‘Entering heaven’: BINI gives 2021 song ‘Na Na Na’ an a cappella rendition

May 28, 2024 - 5:09 PM
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BINI group
Members of the BINI girl group in Singapore in this photo posted on their Facebook page on May 23, 2024 (BINIph.official/Facebook)

BINI member Sheena Catacutan posted a video of the P-pop girl group singing an a cappella rendition of their 2021 song “Na Na Na” on Monday.

RELATED: Pinoys think BINI is breaking the OPM ‘hugot’ music rut

The youngest talent of the “Nation’s Girl Group” captioned the one-minute clip with “nanana entering heaven ver.”

It also reads as “Na Na Na entering heaven version.”

The video features the girls singing while seated in a circular formation.

It has amassed viral status, garnering over 465,000 views, 39,000 likes, 15,000 reposts and 838 comments so far.

The video amazed the girl group’s fans and supporters, who shared their reactions in the replies thread and the quotes.

“OMG, GANITO PALA SA LANGIT,” an online user commented.

“THIS IS SO EARGASMMM,” another user wrote.

“Grabeeeeee, para talagang nasa langit, grabe ang mga bosesssss,” commented a different Pinoy with crying emojis.

Another X user claimed that the girl group read the “witchcraft” allegations about their other song, “Salamin, Salamin.”

“They saw the ‘Salamin, Salamin’ witchcraft allegations and deem it proper to exorcise the diablooms,” the user commented with a laughing emoji. “Blooms” refers to the fans of the girl group, with the fandom name “Bloom.”

A local church group recently theorized that the BINI song “Salamin, Salamin” was about witchcraft.

It also posted a screengrab of a book by Viivi James titled “Mirror Magic (Scrying, Spells, Curses and Other Witch Crafts)” and juxtaposed it with the song’s lyrics, some of which were highlighted.

The church group highlighted the phrase “mahiwagang salamin” and attempted to connect it with scrying.

Scrying involves gazing into a medium with the hopes of receiving messages of visions that may offer revelation or prophecy. The medium is supposed to have reflective surfaces like mirrors.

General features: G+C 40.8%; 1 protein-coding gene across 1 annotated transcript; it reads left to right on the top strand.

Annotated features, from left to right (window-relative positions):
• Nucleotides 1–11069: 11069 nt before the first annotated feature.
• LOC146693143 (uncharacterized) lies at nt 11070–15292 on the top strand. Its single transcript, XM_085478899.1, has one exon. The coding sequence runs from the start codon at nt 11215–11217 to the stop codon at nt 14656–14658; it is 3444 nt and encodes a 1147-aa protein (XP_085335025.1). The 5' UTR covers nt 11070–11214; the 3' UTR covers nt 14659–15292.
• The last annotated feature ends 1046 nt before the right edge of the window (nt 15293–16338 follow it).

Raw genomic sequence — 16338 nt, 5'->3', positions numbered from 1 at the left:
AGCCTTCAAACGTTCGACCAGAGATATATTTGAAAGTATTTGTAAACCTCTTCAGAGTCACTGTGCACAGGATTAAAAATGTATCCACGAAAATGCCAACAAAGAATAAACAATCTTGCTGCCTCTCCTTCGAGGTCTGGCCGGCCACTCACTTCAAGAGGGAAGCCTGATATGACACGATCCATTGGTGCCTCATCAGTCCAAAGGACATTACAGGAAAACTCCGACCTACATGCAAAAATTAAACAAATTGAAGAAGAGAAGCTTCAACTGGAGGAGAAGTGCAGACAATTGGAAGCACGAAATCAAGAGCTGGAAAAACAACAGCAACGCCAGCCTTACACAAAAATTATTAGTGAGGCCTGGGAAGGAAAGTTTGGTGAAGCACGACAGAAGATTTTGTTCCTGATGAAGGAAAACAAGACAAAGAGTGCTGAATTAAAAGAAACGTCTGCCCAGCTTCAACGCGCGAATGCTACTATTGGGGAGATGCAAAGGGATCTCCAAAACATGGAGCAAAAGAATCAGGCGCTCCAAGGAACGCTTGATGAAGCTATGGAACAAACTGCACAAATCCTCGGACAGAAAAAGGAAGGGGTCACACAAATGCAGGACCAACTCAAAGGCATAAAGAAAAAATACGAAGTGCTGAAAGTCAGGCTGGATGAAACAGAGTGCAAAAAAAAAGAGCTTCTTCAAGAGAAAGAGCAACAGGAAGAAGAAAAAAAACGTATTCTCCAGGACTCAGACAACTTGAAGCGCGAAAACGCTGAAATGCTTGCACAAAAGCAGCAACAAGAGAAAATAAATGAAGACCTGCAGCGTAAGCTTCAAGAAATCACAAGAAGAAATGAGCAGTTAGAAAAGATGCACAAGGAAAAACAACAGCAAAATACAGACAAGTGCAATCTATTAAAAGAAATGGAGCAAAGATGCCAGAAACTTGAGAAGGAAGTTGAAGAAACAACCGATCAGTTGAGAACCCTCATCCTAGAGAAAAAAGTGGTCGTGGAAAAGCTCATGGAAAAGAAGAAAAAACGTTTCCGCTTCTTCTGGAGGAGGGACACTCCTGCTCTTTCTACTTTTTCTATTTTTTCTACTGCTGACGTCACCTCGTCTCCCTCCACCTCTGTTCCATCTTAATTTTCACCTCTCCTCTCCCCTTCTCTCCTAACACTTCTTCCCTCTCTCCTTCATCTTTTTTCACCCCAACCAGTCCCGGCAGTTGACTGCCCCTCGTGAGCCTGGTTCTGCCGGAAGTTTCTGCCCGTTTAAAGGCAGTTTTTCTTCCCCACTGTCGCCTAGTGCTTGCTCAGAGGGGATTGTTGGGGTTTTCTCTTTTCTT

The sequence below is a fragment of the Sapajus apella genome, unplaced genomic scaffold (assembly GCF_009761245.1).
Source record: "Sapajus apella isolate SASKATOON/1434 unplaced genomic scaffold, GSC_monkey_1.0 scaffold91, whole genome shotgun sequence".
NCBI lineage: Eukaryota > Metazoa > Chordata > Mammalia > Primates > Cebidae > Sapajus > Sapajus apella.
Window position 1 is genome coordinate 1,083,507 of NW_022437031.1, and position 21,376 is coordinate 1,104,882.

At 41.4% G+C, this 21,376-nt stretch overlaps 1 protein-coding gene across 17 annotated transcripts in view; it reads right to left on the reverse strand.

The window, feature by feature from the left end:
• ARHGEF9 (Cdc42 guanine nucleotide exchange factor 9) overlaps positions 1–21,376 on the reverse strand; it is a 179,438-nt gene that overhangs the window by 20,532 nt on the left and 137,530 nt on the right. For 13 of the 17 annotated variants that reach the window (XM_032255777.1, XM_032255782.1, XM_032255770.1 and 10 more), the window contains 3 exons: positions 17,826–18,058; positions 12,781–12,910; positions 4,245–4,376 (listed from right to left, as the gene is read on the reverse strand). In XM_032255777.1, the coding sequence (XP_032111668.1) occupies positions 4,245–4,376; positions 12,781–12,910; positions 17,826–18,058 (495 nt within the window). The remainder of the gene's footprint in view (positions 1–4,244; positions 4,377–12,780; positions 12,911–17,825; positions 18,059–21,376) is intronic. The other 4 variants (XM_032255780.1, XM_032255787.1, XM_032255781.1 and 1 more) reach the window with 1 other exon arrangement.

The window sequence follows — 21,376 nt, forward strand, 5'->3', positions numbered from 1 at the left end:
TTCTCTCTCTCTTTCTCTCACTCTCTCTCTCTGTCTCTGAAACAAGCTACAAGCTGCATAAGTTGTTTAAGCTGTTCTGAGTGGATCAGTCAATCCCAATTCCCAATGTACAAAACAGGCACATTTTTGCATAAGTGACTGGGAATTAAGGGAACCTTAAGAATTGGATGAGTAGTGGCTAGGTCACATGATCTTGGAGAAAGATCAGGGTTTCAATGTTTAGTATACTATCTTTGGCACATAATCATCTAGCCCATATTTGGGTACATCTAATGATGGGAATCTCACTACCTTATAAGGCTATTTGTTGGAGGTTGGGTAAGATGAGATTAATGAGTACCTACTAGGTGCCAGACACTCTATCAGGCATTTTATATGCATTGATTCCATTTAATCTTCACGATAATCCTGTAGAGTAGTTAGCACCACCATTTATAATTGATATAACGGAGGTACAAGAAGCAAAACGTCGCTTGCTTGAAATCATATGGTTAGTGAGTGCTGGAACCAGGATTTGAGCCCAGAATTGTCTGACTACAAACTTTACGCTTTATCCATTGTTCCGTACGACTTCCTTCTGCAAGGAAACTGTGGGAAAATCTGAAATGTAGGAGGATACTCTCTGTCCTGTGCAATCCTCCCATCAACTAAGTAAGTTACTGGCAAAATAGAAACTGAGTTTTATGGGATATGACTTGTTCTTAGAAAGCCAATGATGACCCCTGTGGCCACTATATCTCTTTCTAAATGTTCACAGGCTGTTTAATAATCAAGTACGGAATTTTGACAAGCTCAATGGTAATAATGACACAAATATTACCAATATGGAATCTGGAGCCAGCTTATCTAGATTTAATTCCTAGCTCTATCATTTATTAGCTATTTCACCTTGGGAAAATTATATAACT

The practice is often associated with the occult.

In a press conference, BINI members Colet Vergara and Maloi Ricalde denied allegations that the “Salamin, Salamin” song was about “witchcraft.”

“Actually, nakita ko po ‘yun, ‘yung post na ‘yon. Nakakatawa po… meron pa pong mas nakakatawa, pero hindi ko po pwedeng sabihin. Pero nakakatawa,” Colet said on May 27.

“Natatawa na lang po kami na may mga ganoon na pong nabubuong kwento, theory-theory po ‘yung mga tao,” she added.

“Fake news po ‘yun. Hindi po witchcraft ang ‘Salamin, Salamin.’ Maganda lang ‘yung song,” Maloi said with a gesture of her hand.

“Salamin, Salamin” was the same song whose music video previously earned international attention on the X (formerly Twitter) platform after a user shared being impressed with the girl group’s performance.

The song was also used by Netflix Philippines to promote the iconic Filipino horror film “Feng Shui” headlined by Kris Aquino.

RELATED: ‘Filipino girl groups coming in hard’: BINI gets int’l attention for new MV | Netflix PH gives ‘Feng Shui’ horror movie a BINI ‘Salamin, Salamin’ edit

BINI is also the girl group behind the viral summer hit “Pantropiko,” which has inspired dance covers from different Filipinos.

ALSO READ: Construction workers’ ‘Pantropiko’ dance cover wows social media users | Spotted: Sign language interpreter grooves while reporting on BINI’s ‘Pantropiko’